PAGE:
The Myth of Everyone

It’s right up there with Santa Claus, the Tooth Fairy, and true love–the Myth of Everyone.

The Myth of Everyone is invoked whenever someone attempts to justify their own or someone else’s shitty actions by saying, “Oh, come on, everyone does that.” For instance, my recent article against the Greek system generated arguments that all people and all groups of people do the sort of stuff I accused the Greek system of perpetuating, so it’s unfair to criticize the Greek system on those grounds. (I should’ve asked these people to find me examples of photography clubs paddling new members, or of a knitting circle forcing people to do keg stands, but I suppose that’s besides the point.)

At other times, the Myth of Everyone is invoked to explain even nastier, more specific examples of human behavior. For instance, a few months ago, a 17-year-old was gang-raped by a group of college men at a party. One of the lawyers representing the group of men stated, “This wasn’t anyone’s finest moment. It was 20-year-olds at a party behaving like 20-year-olds at a party.” Clearly, the lawyer wanted us to believe that gang-raping a teenage girl is what “everyone” would do in this situation.

Who is this mysterious Everyone? Why do they have such a hold over our collective imagination? Luckily, the field of psychology has an answer for that. It’s called the False Consensus Effect.

The false consensus effect is a cognitive bias that most people have that causes them to overestimate the degree to which their particular beliefs, values, goals, and opinions are shared by the majority of people–hence, a false consensus.

Psychologists believe that this effect occurs because people have a need to fit in and to believe that others share their mindsets. Feeling “normal” increases one’s self-esteem.

The effect is particularly prominent among members of a tight-knit group that rarely interacts with non-group members, and therefore is rarely forced to encounter divergent viewpoints. It becomes really easy for members of such a group to assume that their beliefs are shared by the larger population, even when they actually aren’t. An example of this would be, say, members of a sorority or fraternity.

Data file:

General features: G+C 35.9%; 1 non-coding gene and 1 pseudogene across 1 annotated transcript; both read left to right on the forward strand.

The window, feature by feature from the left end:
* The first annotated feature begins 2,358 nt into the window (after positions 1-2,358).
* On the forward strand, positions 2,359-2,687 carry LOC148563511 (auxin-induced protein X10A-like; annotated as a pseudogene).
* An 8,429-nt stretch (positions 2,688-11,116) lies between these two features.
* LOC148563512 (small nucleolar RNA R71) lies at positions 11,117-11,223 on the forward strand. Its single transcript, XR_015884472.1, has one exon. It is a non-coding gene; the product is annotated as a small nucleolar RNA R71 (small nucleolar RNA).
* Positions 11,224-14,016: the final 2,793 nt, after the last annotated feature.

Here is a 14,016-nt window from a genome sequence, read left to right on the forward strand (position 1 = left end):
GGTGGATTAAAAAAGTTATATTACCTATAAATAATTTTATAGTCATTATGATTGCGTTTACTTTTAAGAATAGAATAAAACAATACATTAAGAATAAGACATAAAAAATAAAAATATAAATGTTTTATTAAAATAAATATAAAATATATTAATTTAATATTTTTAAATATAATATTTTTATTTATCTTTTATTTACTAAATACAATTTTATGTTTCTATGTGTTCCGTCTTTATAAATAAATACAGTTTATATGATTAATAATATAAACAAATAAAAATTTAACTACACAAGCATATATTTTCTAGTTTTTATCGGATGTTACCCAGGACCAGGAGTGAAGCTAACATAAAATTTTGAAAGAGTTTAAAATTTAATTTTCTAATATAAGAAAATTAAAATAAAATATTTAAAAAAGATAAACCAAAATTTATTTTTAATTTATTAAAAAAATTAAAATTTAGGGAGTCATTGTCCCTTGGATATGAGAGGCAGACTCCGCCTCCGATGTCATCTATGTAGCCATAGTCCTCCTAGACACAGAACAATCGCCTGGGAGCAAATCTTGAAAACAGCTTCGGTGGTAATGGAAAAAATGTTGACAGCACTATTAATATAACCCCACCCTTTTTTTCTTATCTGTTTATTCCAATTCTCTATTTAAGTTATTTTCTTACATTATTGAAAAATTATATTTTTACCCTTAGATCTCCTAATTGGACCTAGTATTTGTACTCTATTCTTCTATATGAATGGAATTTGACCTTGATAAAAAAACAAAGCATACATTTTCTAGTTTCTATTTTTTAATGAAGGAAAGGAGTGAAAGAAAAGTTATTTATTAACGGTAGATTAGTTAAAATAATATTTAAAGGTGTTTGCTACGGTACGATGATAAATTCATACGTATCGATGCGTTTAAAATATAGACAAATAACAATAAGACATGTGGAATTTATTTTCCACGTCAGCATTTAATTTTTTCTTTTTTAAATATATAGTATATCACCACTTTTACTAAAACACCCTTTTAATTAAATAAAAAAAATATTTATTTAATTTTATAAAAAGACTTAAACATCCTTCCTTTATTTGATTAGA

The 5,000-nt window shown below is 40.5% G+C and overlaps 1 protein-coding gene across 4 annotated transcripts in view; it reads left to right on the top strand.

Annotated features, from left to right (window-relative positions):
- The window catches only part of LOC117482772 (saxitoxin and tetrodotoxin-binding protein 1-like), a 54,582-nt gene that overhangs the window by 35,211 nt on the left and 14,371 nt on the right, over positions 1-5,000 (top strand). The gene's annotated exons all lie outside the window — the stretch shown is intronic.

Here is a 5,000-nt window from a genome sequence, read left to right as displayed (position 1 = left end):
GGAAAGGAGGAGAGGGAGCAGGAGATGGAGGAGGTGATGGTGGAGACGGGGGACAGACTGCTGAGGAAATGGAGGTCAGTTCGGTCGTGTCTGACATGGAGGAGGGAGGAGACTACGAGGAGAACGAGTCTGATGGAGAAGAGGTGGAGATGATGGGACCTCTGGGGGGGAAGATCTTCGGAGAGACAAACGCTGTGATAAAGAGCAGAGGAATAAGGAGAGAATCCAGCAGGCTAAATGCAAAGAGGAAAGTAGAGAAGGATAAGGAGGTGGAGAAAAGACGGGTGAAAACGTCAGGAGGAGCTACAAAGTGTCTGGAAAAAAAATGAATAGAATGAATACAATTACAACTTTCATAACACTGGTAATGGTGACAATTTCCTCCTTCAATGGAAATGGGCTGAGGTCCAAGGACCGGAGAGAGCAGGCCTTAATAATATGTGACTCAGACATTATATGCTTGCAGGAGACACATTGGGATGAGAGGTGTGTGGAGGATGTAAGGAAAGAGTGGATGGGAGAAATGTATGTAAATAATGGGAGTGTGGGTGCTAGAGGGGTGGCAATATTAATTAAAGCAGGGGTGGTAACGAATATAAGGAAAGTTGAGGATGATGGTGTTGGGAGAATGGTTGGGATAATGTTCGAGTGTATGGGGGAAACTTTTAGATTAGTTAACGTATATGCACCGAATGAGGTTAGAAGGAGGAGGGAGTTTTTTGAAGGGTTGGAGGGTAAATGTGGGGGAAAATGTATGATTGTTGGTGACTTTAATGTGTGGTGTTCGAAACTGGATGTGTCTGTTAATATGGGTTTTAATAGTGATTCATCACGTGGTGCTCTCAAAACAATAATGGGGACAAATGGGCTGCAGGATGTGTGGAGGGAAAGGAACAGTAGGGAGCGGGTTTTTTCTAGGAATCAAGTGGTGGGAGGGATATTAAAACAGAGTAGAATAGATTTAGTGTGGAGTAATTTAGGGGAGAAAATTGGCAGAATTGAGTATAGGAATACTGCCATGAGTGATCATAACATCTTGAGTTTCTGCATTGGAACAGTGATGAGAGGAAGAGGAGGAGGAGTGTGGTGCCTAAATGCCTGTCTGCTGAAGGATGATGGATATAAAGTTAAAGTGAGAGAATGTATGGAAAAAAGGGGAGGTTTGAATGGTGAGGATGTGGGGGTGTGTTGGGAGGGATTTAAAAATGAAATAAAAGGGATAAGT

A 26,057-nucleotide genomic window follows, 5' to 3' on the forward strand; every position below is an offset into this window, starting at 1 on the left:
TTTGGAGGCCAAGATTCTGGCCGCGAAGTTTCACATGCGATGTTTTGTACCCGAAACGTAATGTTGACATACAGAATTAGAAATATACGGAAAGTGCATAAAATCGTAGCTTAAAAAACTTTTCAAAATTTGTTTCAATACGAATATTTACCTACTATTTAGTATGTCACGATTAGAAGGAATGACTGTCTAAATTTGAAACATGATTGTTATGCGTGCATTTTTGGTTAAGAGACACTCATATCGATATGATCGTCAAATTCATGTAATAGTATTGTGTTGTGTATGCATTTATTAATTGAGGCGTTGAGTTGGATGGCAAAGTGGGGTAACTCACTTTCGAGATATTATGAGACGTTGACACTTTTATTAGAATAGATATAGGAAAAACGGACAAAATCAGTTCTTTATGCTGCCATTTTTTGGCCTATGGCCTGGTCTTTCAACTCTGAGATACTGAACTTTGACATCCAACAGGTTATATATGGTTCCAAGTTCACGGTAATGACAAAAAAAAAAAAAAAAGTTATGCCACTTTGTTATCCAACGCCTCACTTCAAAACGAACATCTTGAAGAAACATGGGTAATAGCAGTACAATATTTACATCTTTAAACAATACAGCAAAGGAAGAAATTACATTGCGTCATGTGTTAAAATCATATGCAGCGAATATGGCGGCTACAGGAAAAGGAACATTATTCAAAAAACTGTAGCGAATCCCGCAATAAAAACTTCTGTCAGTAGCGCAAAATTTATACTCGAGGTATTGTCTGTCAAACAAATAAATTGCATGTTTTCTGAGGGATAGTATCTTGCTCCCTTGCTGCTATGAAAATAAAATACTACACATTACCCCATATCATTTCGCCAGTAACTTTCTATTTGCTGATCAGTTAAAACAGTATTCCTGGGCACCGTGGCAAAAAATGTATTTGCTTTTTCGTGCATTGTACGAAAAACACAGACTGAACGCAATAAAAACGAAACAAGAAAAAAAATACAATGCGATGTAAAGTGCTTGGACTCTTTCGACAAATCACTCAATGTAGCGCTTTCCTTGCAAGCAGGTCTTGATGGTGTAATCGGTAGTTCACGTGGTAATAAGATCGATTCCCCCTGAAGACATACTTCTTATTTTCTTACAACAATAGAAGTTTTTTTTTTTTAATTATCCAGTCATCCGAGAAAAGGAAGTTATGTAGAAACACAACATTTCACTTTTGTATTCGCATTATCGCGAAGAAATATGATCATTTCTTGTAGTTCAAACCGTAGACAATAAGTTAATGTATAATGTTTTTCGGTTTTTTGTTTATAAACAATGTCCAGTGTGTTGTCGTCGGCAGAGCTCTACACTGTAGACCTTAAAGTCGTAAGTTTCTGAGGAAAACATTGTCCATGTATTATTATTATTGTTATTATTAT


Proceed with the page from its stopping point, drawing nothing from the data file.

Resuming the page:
This aspect of human psychology probably evolved to keep people happy and feeling accepted by society. In prehistoric times, it would’ve been adaptive to keep believing you’re pretty normal up until people convinced you otherwise–for instance, by excluding you from the tribe. But today, it’s become all too easy to convince yourself that “Everyone” shares your viewpoints, since our society is fragmented and we can choose people just like us to interact with.

Unfortunately, this is exactly how things like sexual assault, binge drinking, and all sorts of other problems get delegitimized and ignored. I’ve heard my fellow students making ridiculously overgeneralized statements like “Everyone hooks up” and “Everyone goes out and gets drunk” and even “All guys try to pressure girls into having sex with them.”

It would shock many of these students to know some statistics on these things. Namely, at least at my school, nearly 50% of the student body has not had sex in the past year. 23% percent of Northwestern students do not drink alcohol–AT ALL!–and 60% do not binge drink, meaning that they have four or less drinks each time they go out. (This includes the students who don’t drink at all, too.) This puts the percentage of students who do go crazy and get drunk at a little over one-third of the student body–a sizable minority, to be sure, but hardly the overwhelmingly dominant lifestyle people seem to think it is.

I can’t cite these statistics because I received them directly from Northwestern’s Department of Health Promotion and Wellness, which does official surveys on this sort of stuff. (The surveys are distributed to a representative random sample of the undergraduate student body.) If you’re curious, though, I have contacts in that department and I could probably obtain a report for you.

So, who is this mysterious “Everyone” who has tons of sex, drinks tons of alcohol, and pressures everyone into doing the same? It’s not the average Northwestern student, that’s for sure.

The problem of false consensus goes way beyond the college campus. It helps explain why some people think that cheating, shoplifting, accepting bribes, or using drugs isn’t a big deal (“Oh, come on, everyone does that!”), why right-wing politicians think Americans want to stop gay marriage (when, in fact, 53% of Americans believe in full marriage rights for the LGBT community), and why some people persist in telling racist/sexist jokes, believing that everyone’s still living in the 1950s.